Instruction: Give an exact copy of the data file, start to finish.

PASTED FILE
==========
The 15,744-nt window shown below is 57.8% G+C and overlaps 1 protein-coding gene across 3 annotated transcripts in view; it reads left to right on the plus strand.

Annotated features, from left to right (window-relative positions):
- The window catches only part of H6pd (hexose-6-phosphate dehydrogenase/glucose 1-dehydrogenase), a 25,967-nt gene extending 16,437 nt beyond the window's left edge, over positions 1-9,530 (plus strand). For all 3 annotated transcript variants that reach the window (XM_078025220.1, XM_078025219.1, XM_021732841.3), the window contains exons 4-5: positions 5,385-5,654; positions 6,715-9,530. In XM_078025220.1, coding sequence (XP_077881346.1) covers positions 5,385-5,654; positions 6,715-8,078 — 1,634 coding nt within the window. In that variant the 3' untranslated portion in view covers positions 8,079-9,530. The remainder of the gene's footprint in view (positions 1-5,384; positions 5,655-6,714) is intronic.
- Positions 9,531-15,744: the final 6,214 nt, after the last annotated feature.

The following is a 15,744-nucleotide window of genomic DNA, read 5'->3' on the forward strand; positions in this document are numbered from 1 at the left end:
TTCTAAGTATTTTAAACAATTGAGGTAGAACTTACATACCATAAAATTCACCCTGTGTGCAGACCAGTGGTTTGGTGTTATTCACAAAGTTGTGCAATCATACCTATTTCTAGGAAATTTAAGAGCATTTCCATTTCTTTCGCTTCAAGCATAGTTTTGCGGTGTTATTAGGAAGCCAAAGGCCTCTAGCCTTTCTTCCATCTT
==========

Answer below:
The 15,744-nt window shown below is 57.8% G+C and overlaps 1 protein-coding gene across 3 annotated transcripts in view; it reads left to right on the plus strand.

Annotated features, from left to right (window-relative positions):
- The window catches only part of H6pd (hexose-6-phosphate dehydrogenase/glucose 1-dehydrogenase), a 25,967-nt gene extending 16,437 nt beyond the window's left edge, over positions 1-9,530 (plus strand). For all 3 annotated transcript variants that reach the window (XM_078025220.1, XM_078025219.1, XM_021732841.3), the window contains exons 4-5: positions 5,385-5,654; positions 6,715-9,530. In XM_078025220.1, coding sequence (XP_077881346.1) covers positions 5,385-5,654; positions 6,715-8,078 — 1,634 coding nt within the window. In that variant the 3' untranslated portion in view covers positions 8,079-9,530. The remainder of the gene's footprint in view (positions 1-5,384; positions 5,655-6,714) is intronic.
- Positions 9,531-15,744: the final 6,214 nt, after the last annotated feature.

The following is a 15,744-nucleotide window of genomic DNA, read 5'->3' on the forward strand; positions in this document are numbered from 1 at the left end:
TTCTAAGTATTTTAAACAATTGAGGTAGAACTTACATACCATAAAATTCACCCTGTGTGCAGACCAGTGGTTTGGTGTTATTCACAAAGTTGTGCAATCATACCTATTTCTAGGAAATTTAAGAGCATTTCCATTTCTTTCGCTTCAAGCATAGTTTTGCGGTGTTATTAGGAAGCCAAAGGCCTCTAGCCTTTCTTCCATCTT